NEWS
By STEVE CHAPMAN | July 16, 2007
CHICAGO -- For anyone who has grown complacent about the danger of terrorism, the incidents in London and Glasgow, Scotland, were supposed to provide a jolt of reality. As former federal prosecutor Andrew McCarthy put it, "these foiled attacks are best understood as new rounds in a long, global war, provoked by the challenge of radical Islam." Here was proof that the jihadists are still out there, ready to strike at the moment of their choosing. Homeland Security Secretary Michael Chertoff clearly agrees.
NEWS
By Harlan Ullman | December 21, 2004
WASHINGTON - A largely unnoticed report drafted by an important and mostly invisible Pentagon advisory group contained surprisingly strong and probably unintended criticism of the Bush administration's approach to the global war on terror. The report by the Pentagon's Defense Science Board (DSB), a panel of outside technical and defense experts, was titled "Strategic Communication." In plain English, it means waging and winning the war of ideas between the United States and Islamic extremism.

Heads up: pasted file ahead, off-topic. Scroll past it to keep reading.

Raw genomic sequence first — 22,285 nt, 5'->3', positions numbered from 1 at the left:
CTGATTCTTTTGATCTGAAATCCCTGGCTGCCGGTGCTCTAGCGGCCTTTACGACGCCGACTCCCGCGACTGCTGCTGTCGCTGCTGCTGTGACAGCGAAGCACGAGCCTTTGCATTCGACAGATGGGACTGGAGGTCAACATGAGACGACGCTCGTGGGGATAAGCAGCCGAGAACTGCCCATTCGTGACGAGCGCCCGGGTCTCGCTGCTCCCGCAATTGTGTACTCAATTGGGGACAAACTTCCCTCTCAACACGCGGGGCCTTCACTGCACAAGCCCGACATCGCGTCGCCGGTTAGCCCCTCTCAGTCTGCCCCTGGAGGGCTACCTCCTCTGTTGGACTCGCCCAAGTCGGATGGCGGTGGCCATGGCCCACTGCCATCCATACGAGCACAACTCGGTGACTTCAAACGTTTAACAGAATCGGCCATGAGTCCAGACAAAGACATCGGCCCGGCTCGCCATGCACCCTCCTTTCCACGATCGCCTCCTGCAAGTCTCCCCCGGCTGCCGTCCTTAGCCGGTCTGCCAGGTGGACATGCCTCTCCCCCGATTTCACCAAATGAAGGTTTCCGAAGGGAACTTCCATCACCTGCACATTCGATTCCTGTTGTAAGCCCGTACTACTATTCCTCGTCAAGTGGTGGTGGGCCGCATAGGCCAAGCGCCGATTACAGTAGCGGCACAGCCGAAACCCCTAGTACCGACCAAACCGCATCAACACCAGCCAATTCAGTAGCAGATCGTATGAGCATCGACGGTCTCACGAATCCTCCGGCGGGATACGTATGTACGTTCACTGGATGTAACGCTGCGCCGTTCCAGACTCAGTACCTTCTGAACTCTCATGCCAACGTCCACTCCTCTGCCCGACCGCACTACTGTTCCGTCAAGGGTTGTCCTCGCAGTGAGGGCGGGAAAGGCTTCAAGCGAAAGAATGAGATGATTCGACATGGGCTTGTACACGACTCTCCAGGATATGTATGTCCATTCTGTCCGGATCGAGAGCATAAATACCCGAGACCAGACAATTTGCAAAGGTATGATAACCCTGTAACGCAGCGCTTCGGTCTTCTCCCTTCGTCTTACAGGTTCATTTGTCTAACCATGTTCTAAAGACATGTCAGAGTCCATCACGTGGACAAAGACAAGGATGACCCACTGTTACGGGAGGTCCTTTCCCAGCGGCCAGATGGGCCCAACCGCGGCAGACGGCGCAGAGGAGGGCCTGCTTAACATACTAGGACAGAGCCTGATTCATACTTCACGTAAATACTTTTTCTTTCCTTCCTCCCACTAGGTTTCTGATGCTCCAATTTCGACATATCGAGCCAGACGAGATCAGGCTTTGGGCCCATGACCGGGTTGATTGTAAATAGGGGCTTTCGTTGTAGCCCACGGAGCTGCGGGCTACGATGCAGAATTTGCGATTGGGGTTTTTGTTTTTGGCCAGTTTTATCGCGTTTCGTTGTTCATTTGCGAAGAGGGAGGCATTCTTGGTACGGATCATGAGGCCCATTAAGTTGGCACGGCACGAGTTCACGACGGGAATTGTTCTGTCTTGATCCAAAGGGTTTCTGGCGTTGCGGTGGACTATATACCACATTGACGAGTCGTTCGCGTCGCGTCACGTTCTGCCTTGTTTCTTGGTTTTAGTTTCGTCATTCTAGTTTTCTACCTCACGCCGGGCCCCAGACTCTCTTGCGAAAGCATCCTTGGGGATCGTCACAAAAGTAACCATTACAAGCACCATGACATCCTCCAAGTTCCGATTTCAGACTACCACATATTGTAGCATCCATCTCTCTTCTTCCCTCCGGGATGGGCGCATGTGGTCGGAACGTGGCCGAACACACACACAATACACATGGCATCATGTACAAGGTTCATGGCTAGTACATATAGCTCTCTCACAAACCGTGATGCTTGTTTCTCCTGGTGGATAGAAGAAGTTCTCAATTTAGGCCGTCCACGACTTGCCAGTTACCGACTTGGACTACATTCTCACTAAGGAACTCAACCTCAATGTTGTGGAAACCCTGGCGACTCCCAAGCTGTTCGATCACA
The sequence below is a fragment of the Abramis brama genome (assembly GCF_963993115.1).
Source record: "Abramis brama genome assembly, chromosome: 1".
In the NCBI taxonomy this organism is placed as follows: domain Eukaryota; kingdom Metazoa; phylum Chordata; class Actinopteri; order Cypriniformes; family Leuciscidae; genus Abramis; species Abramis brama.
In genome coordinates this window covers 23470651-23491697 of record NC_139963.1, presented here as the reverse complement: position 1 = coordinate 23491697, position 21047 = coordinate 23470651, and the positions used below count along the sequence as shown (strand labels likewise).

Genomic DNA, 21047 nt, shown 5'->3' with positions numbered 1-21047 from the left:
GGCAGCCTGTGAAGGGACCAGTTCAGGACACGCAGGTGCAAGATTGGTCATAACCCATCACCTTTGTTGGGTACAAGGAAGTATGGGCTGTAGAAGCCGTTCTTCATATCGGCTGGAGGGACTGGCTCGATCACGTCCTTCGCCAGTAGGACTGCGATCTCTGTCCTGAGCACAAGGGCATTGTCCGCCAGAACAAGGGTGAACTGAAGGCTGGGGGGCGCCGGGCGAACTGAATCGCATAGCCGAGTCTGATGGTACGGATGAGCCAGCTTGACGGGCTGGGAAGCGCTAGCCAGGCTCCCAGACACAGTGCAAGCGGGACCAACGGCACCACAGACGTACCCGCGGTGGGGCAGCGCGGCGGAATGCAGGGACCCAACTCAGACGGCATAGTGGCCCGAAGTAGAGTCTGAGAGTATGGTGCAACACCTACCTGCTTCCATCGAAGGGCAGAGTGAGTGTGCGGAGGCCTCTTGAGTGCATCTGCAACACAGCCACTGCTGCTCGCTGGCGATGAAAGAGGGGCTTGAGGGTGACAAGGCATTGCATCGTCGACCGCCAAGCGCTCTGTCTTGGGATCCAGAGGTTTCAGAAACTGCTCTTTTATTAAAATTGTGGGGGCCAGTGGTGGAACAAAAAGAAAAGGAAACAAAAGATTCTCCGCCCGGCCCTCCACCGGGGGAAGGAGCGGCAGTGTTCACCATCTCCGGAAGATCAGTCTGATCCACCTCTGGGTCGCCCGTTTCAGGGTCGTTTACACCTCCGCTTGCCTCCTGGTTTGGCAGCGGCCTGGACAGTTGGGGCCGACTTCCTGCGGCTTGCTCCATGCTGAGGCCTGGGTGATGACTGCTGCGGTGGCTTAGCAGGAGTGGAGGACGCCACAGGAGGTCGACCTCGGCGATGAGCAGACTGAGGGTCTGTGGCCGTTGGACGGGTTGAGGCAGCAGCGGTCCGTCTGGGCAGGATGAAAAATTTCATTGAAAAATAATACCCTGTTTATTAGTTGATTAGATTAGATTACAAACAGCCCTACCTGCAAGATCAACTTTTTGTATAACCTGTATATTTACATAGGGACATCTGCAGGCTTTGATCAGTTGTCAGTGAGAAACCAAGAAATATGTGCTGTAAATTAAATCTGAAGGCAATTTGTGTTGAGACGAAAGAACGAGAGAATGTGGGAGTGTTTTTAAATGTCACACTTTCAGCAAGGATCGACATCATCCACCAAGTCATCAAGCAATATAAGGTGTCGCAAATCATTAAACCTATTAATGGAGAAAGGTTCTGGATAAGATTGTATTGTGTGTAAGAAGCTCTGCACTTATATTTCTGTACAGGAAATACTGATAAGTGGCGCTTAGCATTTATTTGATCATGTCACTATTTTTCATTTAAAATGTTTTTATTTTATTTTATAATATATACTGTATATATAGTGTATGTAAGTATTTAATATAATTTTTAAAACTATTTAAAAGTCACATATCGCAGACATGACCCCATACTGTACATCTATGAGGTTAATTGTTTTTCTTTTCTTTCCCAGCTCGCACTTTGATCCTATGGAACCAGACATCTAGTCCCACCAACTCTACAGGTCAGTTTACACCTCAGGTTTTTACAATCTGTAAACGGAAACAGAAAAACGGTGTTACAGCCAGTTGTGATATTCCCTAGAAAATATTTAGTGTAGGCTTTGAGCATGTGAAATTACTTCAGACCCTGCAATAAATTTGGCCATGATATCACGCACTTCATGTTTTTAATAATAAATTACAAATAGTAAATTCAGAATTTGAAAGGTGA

NEWS
By Cal Thomas | March 3, 2012
Most wars have a turning point that either signals the road to victory or the ditch of defeat. In Vietnam, the 1968 Tet Offensive by communist troops against South Vietnamese and American forces and their allies is regarded as the turning point in that conflict. Though communist forces suffered heavy losses, which would normally define defeat, CBS News anchor Walter Cronkiteand others in the U.S. media portrayed the operation as an allied loss, thus encouraging not only the anti-war movement, but North Vietnamese and Viet Cong troops who believed all they had to do was hang on until America grew tired of the war and quit.
NEWS
By Madison Park and Madison Park,Sun Reporter | July 13, 2007
During a change-of-command ceremony, Col. Jeffrey S. Weissman became the new garrison commander at Aberdeen Proving Ground yesterday, pledging to lead the base's effort to support "the defense of our nation and the global war on terror." Weissman, a 46-year-old New York native, takes over as APG's 42nd garrison commander, responsible for management of the 72,500-acre post in Harford County. Weissman delivered brief remarks to a crowd of soldiers, local officials and civilians gathered at Fanshaw Field.
NEWS
By Victor Davis Hanson | December 11, 2006
On Dec. 7, 1941, pilots from a Japanese carrier force bombed Pearl Harbor. They killed 2,403 Americans, most of them service personnel, while destroying much of the American fleet and air forces stationed in Hawaii. The next morning, an outraged United States declared war, which ended less than four years later with the destruction of most of the Japanese empire and its military. Sixty years after Pearl Harbor came another surprise attack on U.S. soil, one that was, in some ways, even worse than the "Day of Infamy."